WASHINGTON, Feb. 1, 2013 /PRNewswire/ -- President Obama will honor a team of three IBM (NYSE: IBM) scientists -- James J. Wynne, Rangaswamy Srinivasan and Samuel Blum -- with the National Medal of Technology and Innovation, the country's most prestigious award given to leading innovators for technological achievement. They are receiving this award for their discovery of a new form of laser surgery, using an excimer laser that made modern LASIK and PRK refractive eye surgery possible.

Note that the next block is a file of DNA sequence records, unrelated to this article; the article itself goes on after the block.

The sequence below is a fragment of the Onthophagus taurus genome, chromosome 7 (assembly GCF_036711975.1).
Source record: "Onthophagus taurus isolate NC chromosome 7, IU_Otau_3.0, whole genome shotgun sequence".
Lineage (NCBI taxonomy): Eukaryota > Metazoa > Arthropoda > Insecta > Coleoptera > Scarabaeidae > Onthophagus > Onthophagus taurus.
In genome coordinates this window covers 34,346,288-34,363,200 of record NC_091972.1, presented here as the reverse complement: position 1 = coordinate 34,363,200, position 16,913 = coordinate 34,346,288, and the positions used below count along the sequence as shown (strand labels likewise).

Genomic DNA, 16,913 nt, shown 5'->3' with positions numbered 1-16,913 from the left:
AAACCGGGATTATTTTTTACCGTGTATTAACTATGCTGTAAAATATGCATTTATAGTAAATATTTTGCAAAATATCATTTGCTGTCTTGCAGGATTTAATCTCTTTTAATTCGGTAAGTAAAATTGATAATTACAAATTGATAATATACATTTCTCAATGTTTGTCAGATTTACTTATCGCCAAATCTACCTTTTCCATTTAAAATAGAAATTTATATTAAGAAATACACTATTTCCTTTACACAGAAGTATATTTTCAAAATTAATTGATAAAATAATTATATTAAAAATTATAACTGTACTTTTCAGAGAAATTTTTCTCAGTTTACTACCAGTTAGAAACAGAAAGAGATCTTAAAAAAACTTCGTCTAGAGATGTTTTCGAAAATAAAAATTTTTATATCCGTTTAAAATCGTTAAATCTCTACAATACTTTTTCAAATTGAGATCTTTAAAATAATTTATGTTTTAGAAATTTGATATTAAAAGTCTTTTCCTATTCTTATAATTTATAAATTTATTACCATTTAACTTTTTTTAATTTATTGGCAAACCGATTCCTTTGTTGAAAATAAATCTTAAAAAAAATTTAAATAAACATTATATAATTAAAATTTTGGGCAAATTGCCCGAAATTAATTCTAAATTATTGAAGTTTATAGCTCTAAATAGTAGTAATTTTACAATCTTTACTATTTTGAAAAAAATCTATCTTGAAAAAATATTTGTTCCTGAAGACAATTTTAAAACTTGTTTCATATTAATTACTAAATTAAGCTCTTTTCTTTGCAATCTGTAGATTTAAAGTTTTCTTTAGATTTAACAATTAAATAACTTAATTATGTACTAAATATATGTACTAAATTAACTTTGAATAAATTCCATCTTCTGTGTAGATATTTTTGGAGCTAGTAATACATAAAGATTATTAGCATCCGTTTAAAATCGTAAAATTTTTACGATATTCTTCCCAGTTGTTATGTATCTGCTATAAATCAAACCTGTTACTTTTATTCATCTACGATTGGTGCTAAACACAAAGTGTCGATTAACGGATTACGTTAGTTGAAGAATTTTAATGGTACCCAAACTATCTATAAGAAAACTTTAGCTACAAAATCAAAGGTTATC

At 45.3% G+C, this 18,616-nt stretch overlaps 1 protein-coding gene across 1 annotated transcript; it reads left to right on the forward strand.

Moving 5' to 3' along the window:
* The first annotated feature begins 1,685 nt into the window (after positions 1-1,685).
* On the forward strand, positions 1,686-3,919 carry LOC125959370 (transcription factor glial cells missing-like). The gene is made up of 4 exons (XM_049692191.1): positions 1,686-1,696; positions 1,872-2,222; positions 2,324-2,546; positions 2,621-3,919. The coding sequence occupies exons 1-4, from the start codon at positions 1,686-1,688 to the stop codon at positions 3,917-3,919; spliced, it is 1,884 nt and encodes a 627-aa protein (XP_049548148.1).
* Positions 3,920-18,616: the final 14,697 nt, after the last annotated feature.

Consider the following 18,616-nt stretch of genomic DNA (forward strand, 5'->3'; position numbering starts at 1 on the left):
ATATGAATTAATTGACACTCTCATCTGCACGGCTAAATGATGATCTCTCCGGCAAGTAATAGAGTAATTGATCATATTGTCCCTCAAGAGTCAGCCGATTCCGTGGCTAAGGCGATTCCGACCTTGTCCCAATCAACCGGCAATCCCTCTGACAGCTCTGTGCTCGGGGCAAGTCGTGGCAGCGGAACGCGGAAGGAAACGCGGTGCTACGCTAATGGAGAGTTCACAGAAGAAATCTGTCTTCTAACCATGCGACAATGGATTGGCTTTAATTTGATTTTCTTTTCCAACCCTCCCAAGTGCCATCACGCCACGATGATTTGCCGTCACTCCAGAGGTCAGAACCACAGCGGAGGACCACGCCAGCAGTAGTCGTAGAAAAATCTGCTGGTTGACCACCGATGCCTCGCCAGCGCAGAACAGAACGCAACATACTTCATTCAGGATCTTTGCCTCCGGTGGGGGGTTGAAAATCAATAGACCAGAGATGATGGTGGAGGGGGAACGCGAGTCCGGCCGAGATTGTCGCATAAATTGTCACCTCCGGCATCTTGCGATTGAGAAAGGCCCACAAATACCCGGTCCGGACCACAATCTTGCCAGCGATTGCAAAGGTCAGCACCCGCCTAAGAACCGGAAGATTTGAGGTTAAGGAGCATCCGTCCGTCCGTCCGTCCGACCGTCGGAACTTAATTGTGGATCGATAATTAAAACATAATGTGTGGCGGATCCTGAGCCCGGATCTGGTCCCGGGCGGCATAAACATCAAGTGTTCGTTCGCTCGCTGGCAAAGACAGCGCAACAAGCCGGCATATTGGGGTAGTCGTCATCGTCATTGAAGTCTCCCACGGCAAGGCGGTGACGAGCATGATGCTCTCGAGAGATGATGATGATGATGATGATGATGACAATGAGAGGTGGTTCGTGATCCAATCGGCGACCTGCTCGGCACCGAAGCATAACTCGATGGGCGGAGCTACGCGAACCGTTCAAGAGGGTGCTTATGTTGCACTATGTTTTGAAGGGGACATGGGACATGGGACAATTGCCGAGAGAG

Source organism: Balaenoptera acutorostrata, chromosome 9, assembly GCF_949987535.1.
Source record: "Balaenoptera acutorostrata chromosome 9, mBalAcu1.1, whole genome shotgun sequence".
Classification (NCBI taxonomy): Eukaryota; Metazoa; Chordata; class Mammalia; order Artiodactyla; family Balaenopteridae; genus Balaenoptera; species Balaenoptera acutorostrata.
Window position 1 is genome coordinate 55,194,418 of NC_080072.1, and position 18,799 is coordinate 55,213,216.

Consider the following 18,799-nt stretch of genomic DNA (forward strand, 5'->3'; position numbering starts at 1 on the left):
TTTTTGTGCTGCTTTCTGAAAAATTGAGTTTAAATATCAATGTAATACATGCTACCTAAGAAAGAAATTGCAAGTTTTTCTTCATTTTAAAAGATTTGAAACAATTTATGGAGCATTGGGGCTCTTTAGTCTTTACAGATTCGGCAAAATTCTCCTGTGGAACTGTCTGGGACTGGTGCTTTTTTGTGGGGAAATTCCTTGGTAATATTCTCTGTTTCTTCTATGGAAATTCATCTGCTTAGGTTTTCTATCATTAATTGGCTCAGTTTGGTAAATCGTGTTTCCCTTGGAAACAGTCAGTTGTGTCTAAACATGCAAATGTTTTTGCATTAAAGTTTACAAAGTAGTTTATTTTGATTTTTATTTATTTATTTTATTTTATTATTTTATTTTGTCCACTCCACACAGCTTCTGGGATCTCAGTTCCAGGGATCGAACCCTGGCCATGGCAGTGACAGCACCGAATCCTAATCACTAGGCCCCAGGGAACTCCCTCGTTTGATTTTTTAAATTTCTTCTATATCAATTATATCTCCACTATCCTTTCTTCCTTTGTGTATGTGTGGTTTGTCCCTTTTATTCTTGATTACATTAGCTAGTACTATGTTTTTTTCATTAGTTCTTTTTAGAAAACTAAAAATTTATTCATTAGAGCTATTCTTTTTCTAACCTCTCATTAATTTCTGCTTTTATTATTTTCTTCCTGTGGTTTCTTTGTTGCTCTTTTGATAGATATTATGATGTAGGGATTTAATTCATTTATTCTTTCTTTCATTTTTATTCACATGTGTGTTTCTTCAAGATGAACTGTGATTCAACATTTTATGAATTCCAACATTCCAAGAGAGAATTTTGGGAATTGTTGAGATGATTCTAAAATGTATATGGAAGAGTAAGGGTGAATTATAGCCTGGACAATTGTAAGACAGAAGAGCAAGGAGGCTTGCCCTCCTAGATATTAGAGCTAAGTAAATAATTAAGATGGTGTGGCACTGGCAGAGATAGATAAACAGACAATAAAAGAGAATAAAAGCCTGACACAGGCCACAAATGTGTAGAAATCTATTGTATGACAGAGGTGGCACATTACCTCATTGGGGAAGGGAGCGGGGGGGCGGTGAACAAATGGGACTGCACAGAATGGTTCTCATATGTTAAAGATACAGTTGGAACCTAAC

President Obama will personally bestow the award to Drs. Wynne and Srinivasan at a special White House ceremony today. IBM has earned the National Medal of Technology and Innovation on nine other occasions."It is a huge honor to receive this award for our research more than thirty years after its initial discovery. This achievement is a reflection of IBM's culture of innovation, to think far into the future, and a result of enabling different disciplines to come together to tackle real-world challenges with a broad domain of expertise," said Dr. Wynne of IBM Research. IBM's transformational work in laser technology, by this team of scientists has shaped the course of surgical care. Well suited for delicate surgeries, the excimer laser replaced mechanical instruments such as the "cold steel" scalpel, which was not very precise, could leave the cornea permanently weakened and required a long recovery time. The team of researchers, who each had different backgrounds that included laser physics, polymer photochemistry and materials science, embarked on their breakthrough adventure the day after Thanksgiving in 1981. What began as an experiment involving an excimer laser and some turkey leftovers led to the idea that this laser could be used in health and medicine, after they successfully irradiated a piece of turkey cartilage without any collateral damage to the surrounding tissue. Using very short pulses of far ultraviolet light, the excimer laser cut a clean incision into the cartilage without any burning or charring. This ability to precisely cut into materials via ablation, rather than burning, was appealing to doctors and patients, as it left surrounding and underlying areas undamaged. As a result of publishing their research and giving a talk at a major laser conference in 1983, the IBM team caught the attention of the ophthalmology community, which helped advance this technology with further experimentation and trials.